I set aside an entire rainy evening to cook the Mole, this time purchasing my ingredients in bulk in order more easily correct any errors in the cooking process. I began by cutting the seeds and stems out of the dried Ancho/Mulato and Pasilla peppers and set the seeds aside for later. I placed the seeded and stemmed peppers in salted warm water and let them soak.
Since the peppers should be soaked for thirty minutes, I began preparing the seeds, fruit and spices by portioning them in separate bowls according to the manner in which they would be cooked: all ingredients to be toasted in one bowl, all those to be fried in another, and those to be roasted in the final bowl. I started out by toasting the sesame seeds, dry cilantro, corn tortilla and anise seeds on the stove top. After, toasting, I took approximately ¼ of the sesame seeds and set them aside, leaving the remainder of the ingredients to cool. After cooling I placed the toasted ingredients in a coffee mill and ground them into a powder consistency that would be easy to mix with the peppers later on.
Following this, I crushed the almonds, garlic cloves, and some of the pepper seeds I had saved earlier in a Molcajete and fried them in olive oil until golden brown. I placed the ingredients in the same bowl as the ingredients that had been previously ground in the coffee mill. After, I roasted three tomatoes I had harvested from the Casa Navarro garden over an open flame, let them cool, peeled them and placed them in a blender.
By this time, the 30 minute soaking period for the peppers was complete. I thoroughly strained the peppers and placed about half of them into the blender along with the tomatoes, half the toasted ingredients, half the fried ingredients and one cup of Chicken broth. I proceeded to blend everything. I added the remainder of the ingredients into the blender little by little allowing a paste like consistency to develop.
I placed the Mole paste in a large saucepan over medium to low heat and added another cup of Chicken broth and let the mixture simmer while stirring occasionally so as to prevent sticking to the bottom of the pan. Approximately ten minutes later I added the ground clove, cinnamon, and peppercorn to the Mole sauce and proceeded to simmer for another ten to fifteen minutes until oil was visibly pooling at the top of the sauce.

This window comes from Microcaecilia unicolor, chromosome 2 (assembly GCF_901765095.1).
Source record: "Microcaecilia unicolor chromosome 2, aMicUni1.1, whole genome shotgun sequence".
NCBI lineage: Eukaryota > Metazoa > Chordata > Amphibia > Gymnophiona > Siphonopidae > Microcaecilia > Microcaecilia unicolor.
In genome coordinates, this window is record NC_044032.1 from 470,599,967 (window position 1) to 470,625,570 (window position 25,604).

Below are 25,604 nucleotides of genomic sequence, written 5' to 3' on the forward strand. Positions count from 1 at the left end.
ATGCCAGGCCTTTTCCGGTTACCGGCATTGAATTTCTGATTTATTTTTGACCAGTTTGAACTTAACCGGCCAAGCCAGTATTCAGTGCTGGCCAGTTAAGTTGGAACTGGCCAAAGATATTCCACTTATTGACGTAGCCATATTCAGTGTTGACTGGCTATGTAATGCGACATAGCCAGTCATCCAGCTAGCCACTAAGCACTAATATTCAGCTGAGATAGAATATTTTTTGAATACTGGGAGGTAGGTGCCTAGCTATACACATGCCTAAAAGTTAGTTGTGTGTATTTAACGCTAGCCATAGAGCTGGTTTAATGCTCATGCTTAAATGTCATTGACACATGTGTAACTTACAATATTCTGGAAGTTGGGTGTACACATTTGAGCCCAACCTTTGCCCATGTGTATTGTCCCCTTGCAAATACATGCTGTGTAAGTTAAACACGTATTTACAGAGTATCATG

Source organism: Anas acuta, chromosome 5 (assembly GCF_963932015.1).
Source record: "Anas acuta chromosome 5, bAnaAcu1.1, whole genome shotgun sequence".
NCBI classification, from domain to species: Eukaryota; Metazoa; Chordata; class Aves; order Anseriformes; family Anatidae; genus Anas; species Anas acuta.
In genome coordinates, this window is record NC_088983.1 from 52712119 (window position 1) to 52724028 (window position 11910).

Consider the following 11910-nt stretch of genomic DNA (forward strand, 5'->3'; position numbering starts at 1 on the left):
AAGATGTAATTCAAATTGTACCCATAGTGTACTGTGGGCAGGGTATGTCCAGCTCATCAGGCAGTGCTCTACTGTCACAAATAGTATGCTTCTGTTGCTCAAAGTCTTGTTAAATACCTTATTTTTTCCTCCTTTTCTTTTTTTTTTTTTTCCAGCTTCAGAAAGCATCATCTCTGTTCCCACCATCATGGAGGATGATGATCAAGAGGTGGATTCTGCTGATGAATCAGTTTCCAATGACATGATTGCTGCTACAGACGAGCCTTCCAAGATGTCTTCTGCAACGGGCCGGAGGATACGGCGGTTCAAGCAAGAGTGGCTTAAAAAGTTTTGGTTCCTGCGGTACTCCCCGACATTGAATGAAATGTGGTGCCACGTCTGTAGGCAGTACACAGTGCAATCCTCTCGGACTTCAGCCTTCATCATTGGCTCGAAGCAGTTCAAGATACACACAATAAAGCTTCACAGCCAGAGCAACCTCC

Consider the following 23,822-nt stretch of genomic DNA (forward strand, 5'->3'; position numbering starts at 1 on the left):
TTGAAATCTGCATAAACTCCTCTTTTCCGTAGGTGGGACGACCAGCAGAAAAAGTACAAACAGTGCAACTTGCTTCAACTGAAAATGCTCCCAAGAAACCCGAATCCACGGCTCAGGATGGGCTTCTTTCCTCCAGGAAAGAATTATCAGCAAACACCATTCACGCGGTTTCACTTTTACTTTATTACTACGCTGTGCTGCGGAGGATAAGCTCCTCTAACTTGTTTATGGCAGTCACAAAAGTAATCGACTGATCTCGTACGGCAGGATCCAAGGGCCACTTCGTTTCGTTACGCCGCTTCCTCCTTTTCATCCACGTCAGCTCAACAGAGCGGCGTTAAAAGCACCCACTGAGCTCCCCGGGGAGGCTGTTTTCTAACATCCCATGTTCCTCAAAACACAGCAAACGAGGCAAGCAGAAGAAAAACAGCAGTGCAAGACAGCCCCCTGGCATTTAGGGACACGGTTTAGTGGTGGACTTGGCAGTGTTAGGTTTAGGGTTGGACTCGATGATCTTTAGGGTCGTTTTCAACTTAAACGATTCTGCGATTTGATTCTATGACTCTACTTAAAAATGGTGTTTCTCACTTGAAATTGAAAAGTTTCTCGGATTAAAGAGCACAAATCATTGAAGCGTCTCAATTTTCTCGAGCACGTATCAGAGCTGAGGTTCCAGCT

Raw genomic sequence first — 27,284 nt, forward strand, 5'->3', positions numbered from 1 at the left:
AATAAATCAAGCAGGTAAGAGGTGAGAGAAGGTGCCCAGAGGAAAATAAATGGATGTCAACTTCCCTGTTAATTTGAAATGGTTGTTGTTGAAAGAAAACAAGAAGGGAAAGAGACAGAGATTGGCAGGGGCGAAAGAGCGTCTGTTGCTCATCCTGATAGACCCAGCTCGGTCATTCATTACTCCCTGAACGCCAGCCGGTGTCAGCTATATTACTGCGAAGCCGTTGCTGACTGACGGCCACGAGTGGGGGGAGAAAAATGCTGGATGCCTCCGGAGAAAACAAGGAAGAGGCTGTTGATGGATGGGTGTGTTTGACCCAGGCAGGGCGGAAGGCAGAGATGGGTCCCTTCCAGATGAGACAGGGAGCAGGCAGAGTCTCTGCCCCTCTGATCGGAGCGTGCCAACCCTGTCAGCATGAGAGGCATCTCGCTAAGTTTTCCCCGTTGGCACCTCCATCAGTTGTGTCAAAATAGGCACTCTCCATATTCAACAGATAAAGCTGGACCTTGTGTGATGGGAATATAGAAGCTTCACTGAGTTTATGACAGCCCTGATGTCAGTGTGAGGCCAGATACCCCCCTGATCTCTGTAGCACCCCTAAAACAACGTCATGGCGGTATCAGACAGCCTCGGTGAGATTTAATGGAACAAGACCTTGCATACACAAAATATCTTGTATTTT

The most prevalent taste from the Mole was without doubt the Mulato and Pasilla peppers, which was the ultimate goal of the portioning. The consistency of the sauce came out relatively thick compared to Moles I had tasted in the past. Likewise, it was interesting to have produced a Mole that did not taste sweet like the many we are accustomed to buying at restaurants and stores.
If you will be attempting to make Mole using this recipe or another, I have three tips/suggestions:
- Purchase your ingredients in bulk. Mistakes made in the kitchen can be corrected more easily.
- Be organized. Separate your ingredients into portions for frying, toasting, soaking, and roasting before you begin.
- Take your time. Each time I have made Mole from scratch it has taken approximately 1-2 hours to do, it is difficult to rush the process so I would recommend setting aside an entire morning or evening for this.